Comparing Oliver Stone's W. to his Nixon is probably a fool's errand. Over twenty years transpired between Richard Nixon's resignation and Stone's epic treatment of the man's life and political travails. George W. Bush still has around ninety days in office. His presidency, though considered by a majority of Americans to have had a deleterious effect on his country, has not been given sufficient time to be viewed with the (often nonexistent) objectivity of an historical perspective. Whereas at least a significant portion of the most unforgiving loathers of Nixon will admit that he possessed a certain intelligence, and had concomitant features that today seem extinct, such as a foreign policy shaped around realpolitik and (comparatively) limited interests related to matters defined as strictly pragmatic purposes, exerting a kind of statesmanship in “opening China” that would, likely admitted by at least some W.-boosters, befuddle the forty-third president. Nixon naturally invites the kind of hypnotically tragic play about his life, his deeds, his soul; Bush, meanwhile, may be best approached in a Strangelovian, fun-house mirror way. Marx was more correct than he knew with his timelessly written opening sentences of his The Eighteenth Brumaire of Louis Bonaparte in 1852: “Hegel remarks somewhere that all great, world-historical facts and personages occur, as it were, twice. He has forgotten to add: the first time as tragedy, the second as farce.”
W. suffers from almost every apparent problem you would likely think nearly inevitable when undertaking a kind of part-biopic, part-framing of the back-story of the Iraq War and throwing it all into one narrative. Noticeably absent: every other major occurrence of W.'s presidency. Stone's voice can be heard through the vicariously created Colin Powell (Jeremy Wright) as the general warns the president in Crawford, Texas, months before the invasion of Iraq, “This will become your first term, sir.” Evidently, Stone believes Iraq is Bush's presidency, period. Abu Ghraib is never mentioned (Guantanamo Bay is once), though lightly hinted at as a future scandal as Dick Cheney (a creepily intense but sternly understated Richard Dreyfuss) tells Bush about the ramifications of some of the details in a certain bill, which Bush glances at between voracious bites into his lunch meat sandwich, happily noting the number of pages (three). The narrative stops before Katrina. Before the Afghan insurgency became overwhelming, to the point of being considered more effective than the Iraqi insurgency. Before “The Surge.” Before most Americans knew “Osama” could rhyme with the name of a presidential hopeful. Indeed, the narrative just stops, abruptly, clumsily, as if the film were reveling in the inconclusiveness of the denouement. Stone, doubtless aware of this issue, brazenly has his picture conclude with the words “The End,” paradoxically conveying the open-ended, humorously inadequate destination of his own seriocomic snapshot of George H.W. Bush's (James Cromwell) black sheep-turned-presidential successor progeny.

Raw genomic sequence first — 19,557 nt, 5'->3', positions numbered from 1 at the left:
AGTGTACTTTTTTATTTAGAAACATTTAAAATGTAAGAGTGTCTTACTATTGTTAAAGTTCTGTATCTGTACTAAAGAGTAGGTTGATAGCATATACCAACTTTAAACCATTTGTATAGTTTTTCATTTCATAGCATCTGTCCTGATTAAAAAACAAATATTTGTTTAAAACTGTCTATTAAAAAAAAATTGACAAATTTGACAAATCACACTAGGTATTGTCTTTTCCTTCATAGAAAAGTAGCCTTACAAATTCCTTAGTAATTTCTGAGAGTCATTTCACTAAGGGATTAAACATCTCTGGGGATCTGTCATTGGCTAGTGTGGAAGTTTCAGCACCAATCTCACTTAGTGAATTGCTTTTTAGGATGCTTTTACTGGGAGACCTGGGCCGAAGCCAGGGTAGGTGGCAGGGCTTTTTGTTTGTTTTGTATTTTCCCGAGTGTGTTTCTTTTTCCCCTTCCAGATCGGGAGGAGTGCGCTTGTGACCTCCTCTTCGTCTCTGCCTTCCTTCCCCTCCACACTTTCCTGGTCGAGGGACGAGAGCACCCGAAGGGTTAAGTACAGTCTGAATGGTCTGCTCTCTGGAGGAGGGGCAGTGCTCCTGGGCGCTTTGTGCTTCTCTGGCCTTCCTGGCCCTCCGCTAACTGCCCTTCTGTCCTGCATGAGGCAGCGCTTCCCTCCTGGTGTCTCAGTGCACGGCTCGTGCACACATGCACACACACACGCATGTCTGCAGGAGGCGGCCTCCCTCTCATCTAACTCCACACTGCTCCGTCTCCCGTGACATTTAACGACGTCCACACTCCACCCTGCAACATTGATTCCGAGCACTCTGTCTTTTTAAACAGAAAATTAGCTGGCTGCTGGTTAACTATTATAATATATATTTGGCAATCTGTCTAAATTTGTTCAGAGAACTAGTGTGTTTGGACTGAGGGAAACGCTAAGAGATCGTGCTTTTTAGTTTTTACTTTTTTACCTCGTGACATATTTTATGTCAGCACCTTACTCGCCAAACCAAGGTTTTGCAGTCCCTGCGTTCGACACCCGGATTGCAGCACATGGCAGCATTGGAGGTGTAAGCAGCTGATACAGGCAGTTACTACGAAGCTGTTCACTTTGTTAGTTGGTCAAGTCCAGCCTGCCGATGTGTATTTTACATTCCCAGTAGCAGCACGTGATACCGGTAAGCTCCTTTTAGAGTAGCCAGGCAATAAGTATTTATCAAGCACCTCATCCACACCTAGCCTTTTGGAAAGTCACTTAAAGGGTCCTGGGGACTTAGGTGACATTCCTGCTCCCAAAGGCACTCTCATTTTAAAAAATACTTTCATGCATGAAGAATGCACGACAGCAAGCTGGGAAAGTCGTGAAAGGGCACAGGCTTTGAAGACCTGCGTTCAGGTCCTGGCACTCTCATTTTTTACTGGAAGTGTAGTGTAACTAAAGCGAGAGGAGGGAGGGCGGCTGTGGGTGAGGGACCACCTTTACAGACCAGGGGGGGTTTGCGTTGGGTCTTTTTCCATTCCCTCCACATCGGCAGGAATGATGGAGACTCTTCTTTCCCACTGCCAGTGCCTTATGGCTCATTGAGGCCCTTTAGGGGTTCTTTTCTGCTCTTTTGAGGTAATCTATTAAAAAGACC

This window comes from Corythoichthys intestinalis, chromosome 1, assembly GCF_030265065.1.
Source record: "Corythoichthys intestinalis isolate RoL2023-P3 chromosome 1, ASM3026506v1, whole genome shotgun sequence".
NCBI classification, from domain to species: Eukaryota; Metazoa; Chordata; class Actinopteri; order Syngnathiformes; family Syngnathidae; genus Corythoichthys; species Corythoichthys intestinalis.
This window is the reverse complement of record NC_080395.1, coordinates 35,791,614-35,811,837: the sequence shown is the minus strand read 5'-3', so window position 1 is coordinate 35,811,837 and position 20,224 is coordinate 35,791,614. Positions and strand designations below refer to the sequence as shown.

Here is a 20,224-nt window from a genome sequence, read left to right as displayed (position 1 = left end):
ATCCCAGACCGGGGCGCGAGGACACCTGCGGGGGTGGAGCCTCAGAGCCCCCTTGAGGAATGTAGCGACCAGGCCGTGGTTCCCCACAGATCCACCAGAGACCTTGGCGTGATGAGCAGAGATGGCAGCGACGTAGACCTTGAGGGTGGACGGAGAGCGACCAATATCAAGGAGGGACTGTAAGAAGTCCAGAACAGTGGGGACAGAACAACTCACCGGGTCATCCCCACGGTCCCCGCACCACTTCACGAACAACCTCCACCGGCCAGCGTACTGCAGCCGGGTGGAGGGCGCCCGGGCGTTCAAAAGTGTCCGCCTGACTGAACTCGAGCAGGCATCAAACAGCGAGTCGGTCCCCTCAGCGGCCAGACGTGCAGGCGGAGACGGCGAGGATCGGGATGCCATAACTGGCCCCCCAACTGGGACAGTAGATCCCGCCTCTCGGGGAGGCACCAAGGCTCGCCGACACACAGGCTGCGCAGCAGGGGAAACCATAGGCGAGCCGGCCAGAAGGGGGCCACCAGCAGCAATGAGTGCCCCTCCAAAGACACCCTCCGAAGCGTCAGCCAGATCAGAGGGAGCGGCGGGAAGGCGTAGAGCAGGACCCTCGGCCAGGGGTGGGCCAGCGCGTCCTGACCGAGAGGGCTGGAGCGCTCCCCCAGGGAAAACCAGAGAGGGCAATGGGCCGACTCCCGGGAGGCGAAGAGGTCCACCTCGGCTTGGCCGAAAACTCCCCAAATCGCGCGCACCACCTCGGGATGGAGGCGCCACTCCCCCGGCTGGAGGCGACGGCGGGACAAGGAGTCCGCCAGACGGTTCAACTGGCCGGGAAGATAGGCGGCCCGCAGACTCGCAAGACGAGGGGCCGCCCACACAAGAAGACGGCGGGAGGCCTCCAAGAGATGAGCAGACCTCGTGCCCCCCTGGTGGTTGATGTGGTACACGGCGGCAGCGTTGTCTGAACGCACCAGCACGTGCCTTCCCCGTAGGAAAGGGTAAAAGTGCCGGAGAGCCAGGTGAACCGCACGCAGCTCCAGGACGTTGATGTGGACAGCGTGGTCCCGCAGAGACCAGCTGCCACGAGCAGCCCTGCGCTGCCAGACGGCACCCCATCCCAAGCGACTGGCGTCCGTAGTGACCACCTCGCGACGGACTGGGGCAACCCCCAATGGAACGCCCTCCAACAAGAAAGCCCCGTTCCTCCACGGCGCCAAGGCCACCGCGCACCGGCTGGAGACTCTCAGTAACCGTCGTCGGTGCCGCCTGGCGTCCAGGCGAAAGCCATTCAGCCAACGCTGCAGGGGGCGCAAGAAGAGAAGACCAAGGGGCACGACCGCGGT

If the finale is lackluster, almost necessarily so (but not to the point it is in Stone's film), what about the twisting road to that place? Brolin is unquestionably exceptional in his role—he, under Stone's direction, makes W. as complicated as possible, while never straining to adorn the man with qualities or attributes he so transparently lacks. Spoiled rotten as a teenager and young man, a frat brat screw-up at Yale, never applying himself to anything, including several “summer jobs” his father, Poppy, as he is called, attempts to give his son, he finally decides to follow his congressman father down the political road in 1977, running for the congressional nineteenth district of Texas after the Democratic incumbent leaves office. However, W. is chewed up by his Democratic rival in their debate, being “out-Texas'd” and “out-Christian'd,” as W. will later call it, by the mud-slinging Democrat. W. loses his bid, freshly determined to never allow the stinging bite of loss to reenter his political life. “I'll never allow myself to be out-Texas'd and out-Christian'd again,” he angrily vows once the reality of his failed campaign hits him.